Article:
Elmer Kolfin, born in Amersfoort, the Netherlands, 1969. Ph.D. from Leiden University. Assistant Professor at the University of Amsterdam.
RKD Fellow (1 February – 30 June 2016)
Art, Patronage and Politics in the Batavian Cycle in the Town Hall of Amsterdam, 1645-1665
Why did the burgomasters of Amsterdam favore the Antwerp painter Jacques Jordaens over local, Amsterdam painters for a large and prestigeous commission in Amsterdams town hall? This question leads to research on the meaning of the paintings, the artistic taste of Amsterdam’s ruling elite and the reception of Jordaens in the North.
For the paintings of the Batavian revolt in the Amsterdam Town Hall the Amsterdam burgomasters favored the Flemish painter Jacques Jordaens over local painters like Rembrandt, Lievens and Bol. This research examines the reasons for that. It brings together art history, history and Dutch literature. Chapter one analyses the paintings’ pictorial qualities and discusses the iconography, devised by burgomaster Cornelis de Graeff, in the context of political developments. Chapter two discusses De Graeff’s ideas on public art in relation to his social and political position. It combines archival- and art historical research with the analysis of literary texts. The study of Jordaens’ reception in the final chapter explores whether De Graeff’s ideas and expectations were consistent with what was known about Jordaens and his work.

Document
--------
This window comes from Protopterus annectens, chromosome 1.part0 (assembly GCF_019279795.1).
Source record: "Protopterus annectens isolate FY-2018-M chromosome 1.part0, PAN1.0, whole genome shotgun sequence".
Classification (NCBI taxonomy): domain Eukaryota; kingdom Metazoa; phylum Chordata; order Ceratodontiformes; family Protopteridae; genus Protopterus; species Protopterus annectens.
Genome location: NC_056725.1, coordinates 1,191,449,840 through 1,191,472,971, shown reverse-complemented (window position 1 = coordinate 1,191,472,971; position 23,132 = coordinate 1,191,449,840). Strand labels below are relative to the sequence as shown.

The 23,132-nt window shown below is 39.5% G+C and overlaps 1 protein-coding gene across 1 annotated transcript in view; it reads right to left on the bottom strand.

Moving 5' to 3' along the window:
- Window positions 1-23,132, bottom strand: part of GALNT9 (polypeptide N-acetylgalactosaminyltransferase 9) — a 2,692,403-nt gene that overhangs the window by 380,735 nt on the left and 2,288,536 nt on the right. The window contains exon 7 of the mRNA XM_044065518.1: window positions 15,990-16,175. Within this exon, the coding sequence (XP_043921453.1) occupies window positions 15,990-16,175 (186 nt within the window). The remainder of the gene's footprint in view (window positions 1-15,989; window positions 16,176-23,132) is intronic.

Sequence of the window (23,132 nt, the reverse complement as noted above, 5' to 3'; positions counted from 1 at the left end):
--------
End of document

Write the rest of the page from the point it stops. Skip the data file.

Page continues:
1) E. Kolfin, ‘Past imperfect. Political ideals in the unfinished Batavian Series for the Town Hall of Amsterdam’, in R. Cohen Tervaart and M. van der Zwaag (eds.), The Batavian Commissions. Flinck, Ovens, Lievens, Jordaens, de Groot Bol and Rembrandt, Amsterdam 2011, pp. 11-20.
2) E. Kolfin and M. van Eikema Hommes, De Oranjezaal in Huis ten Bosch. Een zaal van loutere liefde, Zwolle 2013.
3) E.Kolfin, ‘Rembrandt’s Africans’, in: D. Bindman, H. L. Gates jr. and K.C.C. Dalton (eds.), The image of the Black in Western Art III.1. From the ‘age of discovery’ to the age of abolition. Artists of the Renaissance and Baroque, Cambridge (MA) and London 2010, pp. 271-306.